After months of waiting for the Commission to fix internal management issues and start distributing equity funding to start-ups, Parliament’s research and industry committee is moving to force the issue
The European Parliament is to vote on holding off financing the European Innovation Council’s (EIC) Accelerator next year, as the European Commission scrambles to restructure the EIC Fund and unlock delayed grant decisions.
The Parliament’s industry and research committee (ITRE) will vote on Wednesday on amendments to the EU’s 2023 budget, including one proposal from Horizon Europe co-rapporteur Christian Ehler to “put in reserve” 70% of the funding for the EIC.
Ehler says he expects most of his fellow MEPs on ITRE to support the vote. Scrutinising the work of the Commission, after all, is the Parliament’s job, he noted. But the final decision won’t be taken this summer. A plenary vote on the EU budget is due in September.
If the vote goes through and member states also agree, EIC would have to halt calls until remaining issues are resolved. That would freeze around €811 million in grants and equity financing for European deep tech start-ups until the Commission settles its internal disputes over how to manage the EIC Fund.
Ehler tabled the amendment to withhold next year’s financing in frustration over a disagreement within the Commission about how to manage the equity financing part of the EIC programme. This is the first time the Commission has run a programme that involves taking stakes in companies, and there is disagreement about how to handle the risk attached to this.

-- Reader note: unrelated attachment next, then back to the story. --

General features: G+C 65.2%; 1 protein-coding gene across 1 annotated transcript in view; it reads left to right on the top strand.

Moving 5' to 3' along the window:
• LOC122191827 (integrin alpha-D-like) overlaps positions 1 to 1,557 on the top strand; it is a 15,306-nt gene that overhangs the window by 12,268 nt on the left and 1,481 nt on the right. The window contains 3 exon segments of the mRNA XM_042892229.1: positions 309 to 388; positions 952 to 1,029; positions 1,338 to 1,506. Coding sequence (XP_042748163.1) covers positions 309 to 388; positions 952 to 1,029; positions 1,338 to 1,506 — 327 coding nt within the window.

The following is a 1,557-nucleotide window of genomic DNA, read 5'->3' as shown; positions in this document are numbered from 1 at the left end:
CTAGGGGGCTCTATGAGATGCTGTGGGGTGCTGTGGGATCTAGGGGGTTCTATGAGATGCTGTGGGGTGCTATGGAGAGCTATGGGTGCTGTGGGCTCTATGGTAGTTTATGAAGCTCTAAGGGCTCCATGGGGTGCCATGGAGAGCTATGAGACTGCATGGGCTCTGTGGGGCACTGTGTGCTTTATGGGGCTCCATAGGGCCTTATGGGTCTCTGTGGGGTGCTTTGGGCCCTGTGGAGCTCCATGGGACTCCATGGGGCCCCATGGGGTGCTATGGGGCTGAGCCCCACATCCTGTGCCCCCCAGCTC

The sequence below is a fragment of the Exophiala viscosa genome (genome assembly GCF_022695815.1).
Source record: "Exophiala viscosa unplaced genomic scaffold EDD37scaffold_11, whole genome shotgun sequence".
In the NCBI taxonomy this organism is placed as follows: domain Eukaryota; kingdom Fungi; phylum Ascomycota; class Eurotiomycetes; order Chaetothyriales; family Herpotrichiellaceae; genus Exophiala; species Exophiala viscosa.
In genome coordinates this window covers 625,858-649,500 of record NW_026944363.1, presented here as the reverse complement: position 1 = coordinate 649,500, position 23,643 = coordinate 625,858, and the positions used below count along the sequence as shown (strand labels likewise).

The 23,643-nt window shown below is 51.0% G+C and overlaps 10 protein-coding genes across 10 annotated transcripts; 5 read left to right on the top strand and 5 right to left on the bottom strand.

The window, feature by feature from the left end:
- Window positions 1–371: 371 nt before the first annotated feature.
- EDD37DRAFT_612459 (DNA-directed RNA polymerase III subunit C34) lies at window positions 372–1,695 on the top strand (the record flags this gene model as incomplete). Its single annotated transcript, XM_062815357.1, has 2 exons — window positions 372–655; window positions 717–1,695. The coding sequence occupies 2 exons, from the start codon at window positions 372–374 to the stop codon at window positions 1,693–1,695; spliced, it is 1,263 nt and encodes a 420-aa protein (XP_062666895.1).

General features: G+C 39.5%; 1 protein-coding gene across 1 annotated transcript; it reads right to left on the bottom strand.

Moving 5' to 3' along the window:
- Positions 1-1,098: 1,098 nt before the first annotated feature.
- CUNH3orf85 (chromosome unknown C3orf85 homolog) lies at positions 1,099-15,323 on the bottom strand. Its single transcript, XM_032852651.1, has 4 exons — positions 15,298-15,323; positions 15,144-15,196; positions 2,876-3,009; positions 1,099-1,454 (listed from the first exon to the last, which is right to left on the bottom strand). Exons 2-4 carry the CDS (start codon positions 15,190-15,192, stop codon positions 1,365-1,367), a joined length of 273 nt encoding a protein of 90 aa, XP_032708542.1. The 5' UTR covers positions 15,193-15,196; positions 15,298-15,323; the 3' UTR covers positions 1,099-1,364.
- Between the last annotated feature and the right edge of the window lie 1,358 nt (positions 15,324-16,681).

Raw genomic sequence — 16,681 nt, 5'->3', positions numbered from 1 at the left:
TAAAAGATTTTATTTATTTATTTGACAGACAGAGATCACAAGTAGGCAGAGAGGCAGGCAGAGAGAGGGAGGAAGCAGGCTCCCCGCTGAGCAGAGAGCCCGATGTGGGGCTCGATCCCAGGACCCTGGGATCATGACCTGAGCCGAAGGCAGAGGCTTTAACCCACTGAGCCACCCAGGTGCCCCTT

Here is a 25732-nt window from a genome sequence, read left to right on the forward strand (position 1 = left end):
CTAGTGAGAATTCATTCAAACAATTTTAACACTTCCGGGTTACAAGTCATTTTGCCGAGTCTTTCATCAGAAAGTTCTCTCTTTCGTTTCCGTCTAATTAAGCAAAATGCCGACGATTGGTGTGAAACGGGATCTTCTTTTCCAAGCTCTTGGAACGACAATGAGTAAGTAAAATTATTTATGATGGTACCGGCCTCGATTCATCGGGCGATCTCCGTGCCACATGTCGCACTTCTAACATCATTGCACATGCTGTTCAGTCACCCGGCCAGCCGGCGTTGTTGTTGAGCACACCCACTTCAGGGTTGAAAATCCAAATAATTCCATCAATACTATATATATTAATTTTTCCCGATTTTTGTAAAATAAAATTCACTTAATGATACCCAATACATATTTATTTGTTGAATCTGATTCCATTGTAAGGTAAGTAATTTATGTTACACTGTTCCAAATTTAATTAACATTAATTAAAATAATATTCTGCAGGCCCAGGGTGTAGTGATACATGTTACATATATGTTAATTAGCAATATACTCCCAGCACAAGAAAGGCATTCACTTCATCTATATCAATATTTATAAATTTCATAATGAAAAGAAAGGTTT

The logjam has held up the funding for start-ups which applied for blended financing – a combination of grants and equity investment. Many spent time and money applying for support, were told they had been successful, and thinking they had funding in hand, started projects - only to be left cash-strapped months later.
“The Commission has not been able to implement the EIC Accelerator for over a year now, because of its internal fights,” said Ehler. “By putting the budget in a reserve until the Commission is able to implement the projects, we prevent that applicants are going to spend time and money on calls that might not be implemented as planned.”
A Commission spokesman said it takes note of Ehler’s amendment and admitted that the signing of grant and investment agreements for companies selected in 2021 has been delayed due to hurdles in restructuring the EIC Fund and other technical challenges. However, “all delayed grant decisions for companies that requested blended finance from the 2021 cut-offs are now expected to be taken by the end of summer,” the spokesman said.
Xavier Aubry, board member of the European Association of Innovation Consultants, an industry association whose members advise on grant applicants, says the management issue is temporary. He is worried about the Parliament resorting, “to the nuclear option to try and resolve the situation created by the European Commission.”
Fixing the logjam
The Commission infighting began last year. Reportedly, the EIC realised it did not have the expertise to manage a big pool of equity investments, leading the Commission to decide to hand over management to the European Investment Bank (EIB), which does have the necessary expertise and manpower.
The sudden change in how the fund is run did not go down well with the member states at first, whose permission was needed. But in February they caved, approving the handover.
“The direction now, and the discussion is nearly ready, is that the EIB would oversee the EIC Fund technically, but the EIB would take up the decisions made by the Commission,” the Commission’s research chief, Jean-Eric Paquet, said at the time.
The Commission notes that, under Horizon Europe legislation, it can use external fund managers for disbursing EIC blended finance. “The Commission is now working to set up the indirect management architecture as soon as possible,” the spokesman said.